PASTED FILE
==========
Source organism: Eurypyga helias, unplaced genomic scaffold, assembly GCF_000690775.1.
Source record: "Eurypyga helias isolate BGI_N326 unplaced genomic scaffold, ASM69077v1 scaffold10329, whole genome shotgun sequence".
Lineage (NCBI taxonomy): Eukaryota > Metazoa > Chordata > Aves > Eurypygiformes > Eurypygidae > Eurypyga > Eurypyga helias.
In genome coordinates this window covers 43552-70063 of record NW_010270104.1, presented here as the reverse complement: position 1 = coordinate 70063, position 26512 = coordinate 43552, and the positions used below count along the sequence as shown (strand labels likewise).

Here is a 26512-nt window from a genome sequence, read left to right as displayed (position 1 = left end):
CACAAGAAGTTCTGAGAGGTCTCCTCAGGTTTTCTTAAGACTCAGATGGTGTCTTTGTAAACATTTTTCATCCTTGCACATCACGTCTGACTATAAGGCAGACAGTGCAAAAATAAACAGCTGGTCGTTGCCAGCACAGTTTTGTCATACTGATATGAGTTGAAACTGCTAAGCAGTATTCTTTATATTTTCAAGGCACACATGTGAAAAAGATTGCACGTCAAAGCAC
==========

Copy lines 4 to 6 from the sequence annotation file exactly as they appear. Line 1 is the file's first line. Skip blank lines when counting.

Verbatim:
In genome coordinates this window covers 43552-70063 of record NW_010270104.1, presented here as the reverse complement: position 1 = coordinate 70063, position 26512 = coordinate 43552, and the positions used below count along the sequence as shown (strand labels likewise).

Here is a 26512-nt window from a genome sequence, read left to right as displayed (position 1 = left end):
CACAAGAAGTTCTGAGAGGTCTCCTCAGGTTTTCTTAAGACTCAGATGGTGTCTTTGTAAACATTTTTCATCCTTGCACATCACGTCTGACTATAAGGCAGACAGTGCAAAAATAAACAGCTGGTCGTTGCCAGCACAGTTTTGTCATACTGATATGAGTTGAAACTGCTAAGCAGTATTCTTTATATTTTCAAGGCACACATGTGAAAAAGATTGCACGTCAAAGCAC